o jan olin mi sina wile awen anu seme

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Mako
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o jan olin mi sina wile awen anu seme

Postby Mako » Mon Aug 09, 2010 10:00 pm

Perhaps this should go in musi rather than here, but I do have some translation questions. This is a translation of a song I learned at Carleton '94-'99, called "Darling, won't you wait?"

o jan olin mi sina wile awen anu seme.
sina wile awen anu seme.
mi wile tawa ma ante
sina wile awen anu seme.
sina wile awen anu seme.
mi wile tawa tomo la mi awen

o jan olin mi
ona li toki e ni:
ona tan mi mute li wile moli
o jan olin mi
toki pona li pona ala

olin ante li kama la
kama la
e toki tawa sina e ni:
mi ken ala.
o jan olin mi, sina wile awen anu seme.
sina wile awen anu seme.
sina wile awen tawa mi anu seme.

ma ante: the words are "far away", but I'm sure the song is about Vietnam.
mi wile tawa tomo la mi awen: "till I come back home to stay". Can 'tomo' be used as 'home' not just building? Do I need a word for 'back'?
ona tan mi mute li wile moli: "some of us, they say, are bound to die". Not sure about "some"
toki pona li pona ala: "it's so hard to say goodbye" - I have no idea of how to say this
e toki tawa sina e ni: "simply say that you're not free" - simple is implicit in Toki Pona, but I'm not sure about "ken ala" for 'free" in the sense of "mi jo e jan olin".

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Re: o jan olin mi sina wile awen anu seme

Postby janMato » Mon Aug 09, 2010 10:47 pm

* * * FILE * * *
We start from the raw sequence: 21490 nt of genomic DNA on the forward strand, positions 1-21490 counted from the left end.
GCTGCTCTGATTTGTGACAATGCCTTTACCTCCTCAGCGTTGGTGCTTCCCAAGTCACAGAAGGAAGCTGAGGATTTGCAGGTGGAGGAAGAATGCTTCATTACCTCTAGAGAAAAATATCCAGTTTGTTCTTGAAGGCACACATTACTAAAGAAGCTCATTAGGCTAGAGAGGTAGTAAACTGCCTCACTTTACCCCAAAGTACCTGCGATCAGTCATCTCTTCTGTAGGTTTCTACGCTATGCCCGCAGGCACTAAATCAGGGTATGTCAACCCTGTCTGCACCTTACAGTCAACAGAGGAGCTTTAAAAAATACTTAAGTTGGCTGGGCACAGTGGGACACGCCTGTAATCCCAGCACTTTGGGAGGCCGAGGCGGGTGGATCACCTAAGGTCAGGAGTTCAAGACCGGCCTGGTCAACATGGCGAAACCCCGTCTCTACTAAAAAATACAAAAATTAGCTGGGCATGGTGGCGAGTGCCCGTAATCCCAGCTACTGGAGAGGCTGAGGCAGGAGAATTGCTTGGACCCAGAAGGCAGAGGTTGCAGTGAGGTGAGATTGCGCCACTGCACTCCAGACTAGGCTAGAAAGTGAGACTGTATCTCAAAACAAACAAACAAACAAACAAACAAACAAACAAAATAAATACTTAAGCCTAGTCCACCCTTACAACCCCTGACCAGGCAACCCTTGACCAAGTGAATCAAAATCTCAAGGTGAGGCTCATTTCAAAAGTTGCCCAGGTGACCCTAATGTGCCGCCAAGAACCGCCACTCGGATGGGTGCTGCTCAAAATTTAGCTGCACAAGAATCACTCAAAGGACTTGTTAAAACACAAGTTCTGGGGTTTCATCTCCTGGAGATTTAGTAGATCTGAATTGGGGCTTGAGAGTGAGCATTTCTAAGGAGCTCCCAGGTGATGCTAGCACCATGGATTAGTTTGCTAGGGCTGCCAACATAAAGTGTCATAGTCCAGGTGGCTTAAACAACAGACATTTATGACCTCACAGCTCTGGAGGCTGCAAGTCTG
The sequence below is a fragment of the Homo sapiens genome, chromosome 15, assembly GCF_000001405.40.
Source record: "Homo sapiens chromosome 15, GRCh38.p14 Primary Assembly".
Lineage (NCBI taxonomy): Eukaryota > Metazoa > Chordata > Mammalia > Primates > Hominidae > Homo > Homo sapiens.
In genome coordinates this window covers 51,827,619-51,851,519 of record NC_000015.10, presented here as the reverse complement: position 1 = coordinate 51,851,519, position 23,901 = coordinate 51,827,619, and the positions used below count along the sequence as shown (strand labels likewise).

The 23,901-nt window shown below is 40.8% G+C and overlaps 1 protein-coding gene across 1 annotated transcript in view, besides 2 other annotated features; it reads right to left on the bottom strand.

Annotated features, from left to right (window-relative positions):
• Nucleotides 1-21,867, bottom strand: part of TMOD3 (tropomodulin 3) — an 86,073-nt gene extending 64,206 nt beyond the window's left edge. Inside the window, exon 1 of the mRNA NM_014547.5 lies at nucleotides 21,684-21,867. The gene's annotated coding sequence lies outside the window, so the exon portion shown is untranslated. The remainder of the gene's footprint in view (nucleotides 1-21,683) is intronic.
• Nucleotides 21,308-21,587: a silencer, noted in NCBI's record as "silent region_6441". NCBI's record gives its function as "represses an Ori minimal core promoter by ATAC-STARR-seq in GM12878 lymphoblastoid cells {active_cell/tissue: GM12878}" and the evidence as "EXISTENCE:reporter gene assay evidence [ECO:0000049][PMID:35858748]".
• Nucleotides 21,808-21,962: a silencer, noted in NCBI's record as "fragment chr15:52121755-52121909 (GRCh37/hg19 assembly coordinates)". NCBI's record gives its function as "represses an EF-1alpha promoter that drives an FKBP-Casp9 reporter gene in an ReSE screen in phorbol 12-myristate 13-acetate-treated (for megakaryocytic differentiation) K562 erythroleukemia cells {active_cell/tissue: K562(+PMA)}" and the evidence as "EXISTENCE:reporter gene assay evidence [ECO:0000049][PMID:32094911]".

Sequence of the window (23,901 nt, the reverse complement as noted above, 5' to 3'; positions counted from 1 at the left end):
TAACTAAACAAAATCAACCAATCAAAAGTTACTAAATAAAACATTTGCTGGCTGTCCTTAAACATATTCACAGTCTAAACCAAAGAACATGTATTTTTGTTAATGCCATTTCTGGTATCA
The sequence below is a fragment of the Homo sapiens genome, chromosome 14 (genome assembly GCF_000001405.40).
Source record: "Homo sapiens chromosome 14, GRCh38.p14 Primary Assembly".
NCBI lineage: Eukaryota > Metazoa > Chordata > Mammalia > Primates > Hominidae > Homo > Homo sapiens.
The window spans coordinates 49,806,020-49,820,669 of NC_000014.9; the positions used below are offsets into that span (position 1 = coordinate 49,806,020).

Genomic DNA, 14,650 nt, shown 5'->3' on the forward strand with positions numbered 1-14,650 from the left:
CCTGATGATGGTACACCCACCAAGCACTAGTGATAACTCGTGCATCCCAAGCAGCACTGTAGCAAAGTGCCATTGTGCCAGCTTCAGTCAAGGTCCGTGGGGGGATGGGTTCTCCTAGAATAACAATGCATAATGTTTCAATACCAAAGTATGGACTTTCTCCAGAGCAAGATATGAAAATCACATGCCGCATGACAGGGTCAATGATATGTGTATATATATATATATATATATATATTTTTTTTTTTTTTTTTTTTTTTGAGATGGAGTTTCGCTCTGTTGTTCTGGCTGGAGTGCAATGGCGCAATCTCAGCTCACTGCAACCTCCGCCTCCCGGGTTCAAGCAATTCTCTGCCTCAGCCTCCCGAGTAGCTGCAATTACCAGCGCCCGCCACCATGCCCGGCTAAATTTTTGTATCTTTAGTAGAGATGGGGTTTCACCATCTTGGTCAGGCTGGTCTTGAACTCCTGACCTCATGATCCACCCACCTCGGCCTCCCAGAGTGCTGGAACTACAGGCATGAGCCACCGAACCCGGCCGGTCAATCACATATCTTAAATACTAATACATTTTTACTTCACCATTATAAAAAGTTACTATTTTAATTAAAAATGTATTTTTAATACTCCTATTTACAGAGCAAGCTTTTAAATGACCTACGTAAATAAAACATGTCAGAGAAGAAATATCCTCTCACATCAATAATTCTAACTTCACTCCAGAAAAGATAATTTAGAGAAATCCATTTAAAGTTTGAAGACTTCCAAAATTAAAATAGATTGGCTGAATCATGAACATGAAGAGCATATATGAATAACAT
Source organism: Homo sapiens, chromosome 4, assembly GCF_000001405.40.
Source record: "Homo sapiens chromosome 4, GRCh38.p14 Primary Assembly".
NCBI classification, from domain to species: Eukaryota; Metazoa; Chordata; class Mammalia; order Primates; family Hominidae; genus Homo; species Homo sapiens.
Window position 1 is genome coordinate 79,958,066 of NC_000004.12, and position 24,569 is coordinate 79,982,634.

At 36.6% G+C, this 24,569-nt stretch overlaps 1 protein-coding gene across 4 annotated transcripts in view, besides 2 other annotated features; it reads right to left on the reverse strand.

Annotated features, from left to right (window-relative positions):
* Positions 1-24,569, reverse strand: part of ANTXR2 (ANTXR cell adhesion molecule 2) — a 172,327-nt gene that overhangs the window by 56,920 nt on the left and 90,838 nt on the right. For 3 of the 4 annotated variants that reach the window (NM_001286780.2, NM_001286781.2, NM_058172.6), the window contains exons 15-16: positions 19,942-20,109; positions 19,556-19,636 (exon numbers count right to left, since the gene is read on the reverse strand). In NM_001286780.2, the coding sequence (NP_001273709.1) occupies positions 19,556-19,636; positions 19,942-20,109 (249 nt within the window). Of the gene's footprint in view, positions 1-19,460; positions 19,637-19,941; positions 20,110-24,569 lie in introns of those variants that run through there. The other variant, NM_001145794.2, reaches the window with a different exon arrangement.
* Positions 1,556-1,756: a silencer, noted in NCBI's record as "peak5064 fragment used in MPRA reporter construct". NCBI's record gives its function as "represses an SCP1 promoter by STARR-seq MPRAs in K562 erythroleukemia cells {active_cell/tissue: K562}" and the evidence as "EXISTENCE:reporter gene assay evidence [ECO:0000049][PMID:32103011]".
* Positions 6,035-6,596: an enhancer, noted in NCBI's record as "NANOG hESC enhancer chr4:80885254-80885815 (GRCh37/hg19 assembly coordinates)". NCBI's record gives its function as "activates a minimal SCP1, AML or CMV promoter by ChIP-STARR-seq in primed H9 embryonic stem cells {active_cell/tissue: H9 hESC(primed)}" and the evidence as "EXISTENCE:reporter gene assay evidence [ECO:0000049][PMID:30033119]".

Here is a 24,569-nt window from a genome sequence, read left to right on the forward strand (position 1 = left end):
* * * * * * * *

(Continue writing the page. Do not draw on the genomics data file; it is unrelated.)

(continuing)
Mako wrote:o jan olin mi! sina wile awen anu seme?
sina wile awen anu seme.
mi wile tawa ma ante
sina wile awen anu seme.
sina wile awen anu seme.
mi wile tawa tomo la mi awen

My love! Do you want to wait? (2x)
I want to go somewhere else.
Do you want to wait? (2x)
I'll wait if I want to go to (my) house. (Huh?)

Mako wrote:o jan olin mi
ona li toki e ni:
ona (li?) tan mi mute li wile moli
o jan olin mi
toki pona li pona ala

My love, they say it is from us and want to die(?)
My love, good words are not good (enough? anymore?)

Mako wrote:olin ante li kama la
kama la
[mi wile](?) e toki tawa sina e ni:
mi ken ala.
o jan olin mi, sina wile awen anu seme.
sina wile awen anu seme.
sina wile awen tawa mi anu seme.

if other loves come, I want to say this to you,
I can't.
My love, will you wait? (2x)
Will you wait for me?

Do you have a link to the lyrics? (In what ever language) I'd like to give a shot at translating this as well.

Mako
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Re: o jan olin mi sina wile awen anu seme

Postby Mako » Tue Aug 10, 2010 7:38 pm

Here are the toki sin for the song.

jan olin o
sina wile awen anu seme
sina wile awen anu seme
mi wile tawa ma ante
sina wile awen anu seme
sina wile awen anu seme
mi tawa tomo la mi wile awen

jan olin ante li kama la
kama la
o toki e ni: mi ken ala.
jan olin ante li kama la
kama la
jan olin o
sina wile awen anu seme tawa mi

jan olin mi o